Manga Review: Bleach Volume 64
Bleach Volume 64 focuses on the battle that continues to rage between the Soul Reapers and the Quincies.
Bleach Volume 64
Written by: Tite Kubo
English Publisher: VIZ Media
Release Date: July 7, 2015
Volume 64 is completely set in one location. At the beginning, the focus is on Yachiru and Isane as they work at trying to heal wounded Soul Reapers. Their efforts are interrupted by the arrival of a grotesque-looking Quincy named Gwenael Lee. At first, he appears to be unstoppable, due to his abilities that allows him to “disappear.” But this encounter allows Yachiru to shine, and she surprises everyone with both her instincts and her Zanpakuto. Normally, Yachiru is just seen as the cute little companion who accompanies Kenpachi and doesn’t do much in fights. But Volume 64 allows the reader to see that Yachiru has her own talents that hadn’t been seen before in the series.
But the danger isn’t over with Gwenael’s defeat. A new Quincy named Gremmy arrives and his power is worse than Gwenael’s: whatever Gremmy imagines becomes reality. But just as things look bad for Yachiru and Isane, Kenpachi literally bursts his way onto the battlefield. After Kenpachi’s arrival, almost all of the rest of Bleach Volume 64 focuses on the battle between Gremmy and Kenpachi. As a way to stretch it out, Kubo used the tactic of building up the fight by having more and more outrageous attacks being thrown out until it feels like it’s reaching the point of ridiculousness. But even with this tactic being employed, I did appreciate how Kubo delved into Gremmy and his attitude of being undefeatable because of his power with his imagination. All I’ll say about the resolution of the battle is that I thought Gremmy ultimately got what he deserved.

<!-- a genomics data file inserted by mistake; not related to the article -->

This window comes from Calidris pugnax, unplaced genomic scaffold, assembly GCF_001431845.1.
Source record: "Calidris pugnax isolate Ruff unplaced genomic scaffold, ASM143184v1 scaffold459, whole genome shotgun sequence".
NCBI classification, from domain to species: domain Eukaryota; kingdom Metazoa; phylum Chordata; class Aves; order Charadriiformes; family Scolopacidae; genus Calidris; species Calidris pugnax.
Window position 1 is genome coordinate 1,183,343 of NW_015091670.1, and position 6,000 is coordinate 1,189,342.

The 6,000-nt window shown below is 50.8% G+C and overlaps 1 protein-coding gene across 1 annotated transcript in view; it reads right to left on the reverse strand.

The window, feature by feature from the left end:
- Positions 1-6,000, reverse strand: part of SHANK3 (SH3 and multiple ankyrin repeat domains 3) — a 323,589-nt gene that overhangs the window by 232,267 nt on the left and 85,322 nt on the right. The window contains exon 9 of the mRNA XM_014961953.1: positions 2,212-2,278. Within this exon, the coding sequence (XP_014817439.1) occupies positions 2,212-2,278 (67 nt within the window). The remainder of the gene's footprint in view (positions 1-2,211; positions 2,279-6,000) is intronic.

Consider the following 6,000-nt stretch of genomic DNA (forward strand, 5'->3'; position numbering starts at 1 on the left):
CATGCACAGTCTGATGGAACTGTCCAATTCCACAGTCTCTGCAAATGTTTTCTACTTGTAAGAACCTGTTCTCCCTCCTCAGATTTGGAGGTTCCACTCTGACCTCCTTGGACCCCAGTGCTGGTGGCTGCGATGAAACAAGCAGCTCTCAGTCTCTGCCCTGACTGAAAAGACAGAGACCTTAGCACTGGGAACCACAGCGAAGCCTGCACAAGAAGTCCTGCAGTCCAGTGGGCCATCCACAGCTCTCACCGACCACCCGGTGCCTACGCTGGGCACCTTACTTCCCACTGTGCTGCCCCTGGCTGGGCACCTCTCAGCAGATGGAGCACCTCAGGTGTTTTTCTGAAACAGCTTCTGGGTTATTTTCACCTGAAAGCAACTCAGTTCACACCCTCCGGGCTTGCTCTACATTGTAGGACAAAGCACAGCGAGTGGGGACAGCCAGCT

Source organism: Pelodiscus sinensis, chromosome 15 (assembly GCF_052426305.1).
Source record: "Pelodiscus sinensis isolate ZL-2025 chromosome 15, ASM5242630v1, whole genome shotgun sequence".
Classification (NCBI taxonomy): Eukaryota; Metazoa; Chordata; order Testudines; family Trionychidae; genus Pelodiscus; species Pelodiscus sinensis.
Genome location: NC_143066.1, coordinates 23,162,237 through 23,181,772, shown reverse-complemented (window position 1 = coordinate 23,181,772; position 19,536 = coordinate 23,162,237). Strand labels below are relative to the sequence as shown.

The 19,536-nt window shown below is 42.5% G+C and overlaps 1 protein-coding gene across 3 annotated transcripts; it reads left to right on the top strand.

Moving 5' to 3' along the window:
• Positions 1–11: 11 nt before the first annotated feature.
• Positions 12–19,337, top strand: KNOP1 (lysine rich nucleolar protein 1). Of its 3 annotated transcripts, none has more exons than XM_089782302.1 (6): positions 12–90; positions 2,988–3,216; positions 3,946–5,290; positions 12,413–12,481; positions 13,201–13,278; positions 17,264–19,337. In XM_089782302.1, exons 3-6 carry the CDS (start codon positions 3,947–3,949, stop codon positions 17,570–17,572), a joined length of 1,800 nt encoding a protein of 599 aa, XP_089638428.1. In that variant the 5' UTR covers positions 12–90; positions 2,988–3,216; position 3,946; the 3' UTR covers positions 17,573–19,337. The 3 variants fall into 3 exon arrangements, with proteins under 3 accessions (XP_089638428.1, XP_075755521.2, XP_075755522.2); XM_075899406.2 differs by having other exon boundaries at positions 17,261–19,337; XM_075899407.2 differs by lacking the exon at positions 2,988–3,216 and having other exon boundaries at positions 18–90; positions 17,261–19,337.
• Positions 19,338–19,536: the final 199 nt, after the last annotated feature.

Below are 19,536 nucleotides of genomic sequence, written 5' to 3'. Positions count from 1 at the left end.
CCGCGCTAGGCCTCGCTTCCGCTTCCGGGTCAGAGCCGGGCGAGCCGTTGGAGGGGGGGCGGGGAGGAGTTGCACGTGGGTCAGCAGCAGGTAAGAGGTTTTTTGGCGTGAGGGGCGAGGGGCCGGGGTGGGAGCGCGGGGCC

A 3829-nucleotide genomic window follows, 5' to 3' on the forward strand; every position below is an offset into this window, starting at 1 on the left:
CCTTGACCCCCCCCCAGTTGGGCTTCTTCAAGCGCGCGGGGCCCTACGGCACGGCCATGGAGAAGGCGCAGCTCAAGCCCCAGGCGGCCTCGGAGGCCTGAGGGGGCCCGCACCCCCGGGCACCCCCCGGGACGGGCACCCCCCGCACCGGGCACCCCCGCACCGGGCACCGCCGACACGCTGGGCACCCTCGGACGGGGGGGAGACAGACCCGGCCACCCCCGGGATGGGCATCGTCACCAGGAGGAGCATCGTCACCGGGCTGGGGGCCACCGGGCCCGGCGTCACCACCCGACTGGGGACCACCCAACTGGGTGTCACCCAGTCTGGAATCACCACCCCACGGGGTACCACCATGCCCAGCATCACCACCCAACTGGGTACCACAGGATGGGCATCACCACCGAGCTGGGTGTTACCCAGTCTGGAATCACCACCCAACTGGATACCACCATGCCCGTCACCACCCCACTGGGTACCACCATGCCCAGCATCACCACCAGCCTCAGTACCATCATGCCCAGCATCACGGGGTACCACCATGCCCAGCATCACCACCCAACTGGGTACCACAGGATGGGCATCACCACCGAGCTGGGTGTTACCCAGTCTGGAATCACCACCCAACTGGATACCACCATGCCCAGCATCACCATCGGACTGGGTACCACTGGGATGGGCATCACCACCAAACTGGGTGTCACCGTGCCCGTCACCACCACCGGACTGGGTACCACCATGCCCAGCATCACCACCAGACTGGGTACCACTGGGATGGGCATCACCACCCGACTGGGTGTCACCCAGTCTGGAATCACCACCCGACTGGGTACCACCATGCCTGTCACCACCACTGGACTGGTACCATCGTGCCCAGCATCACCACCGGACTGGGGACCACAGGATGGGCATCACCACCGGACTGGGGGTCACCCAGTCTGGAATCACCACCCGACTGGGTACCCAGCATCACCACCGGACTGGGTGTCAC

Right at the end of Volume 64, four female Quincies with powerful or grotesque abilities arrive on the scene. Unfortunately, this particular battle doesn’t get very far when the volume ends. At least there’s a decent cliffhanger that will keep a reader interested in coming back to find out what happens.
Volume 64 focuses very heavily on the action, with only brief bits of backstory. Bleach fans who read the series for the action scenes won’t be disappointed by what they see here.
Unfortunately, one of the biggest weaknesses of Bleach Volume 64 is in its art. I know that a two-and-a-half year timeskip took place a little earlier in the series, but it feels like Kubo is drawing his characters with only minimal detail anymore. Also, it appears he’s not doing much with his backgrounds now, either. In earlier volumes of the series, it looked like Kubo spent much more time on drawing the characters and creating a “crisp” style for his art that helped to make Bleach stand out in the beginning. Also, earlier volumes didn’t seem to rely on white backgrounds in the panels as much. As someone who’s read quite a bit of Bleach, these newer volumes feel as if Kubo is rushing through the art simply to crank out chapters each week and make his deadlines.
If you’re still following Bleach at this point in the series and enjoy what you’ve been reading, then I would recommend reading Volume 64 in order to see what happens to Yachiru and Kenpachi. If you’ve been following Bleach in Weekly Shonen Jump, then you’ll already know what’s going on and would probably only want to read Volume 64 if you like this part of the story and want to experience it again.
The reviewer received a review copy from VIZ Media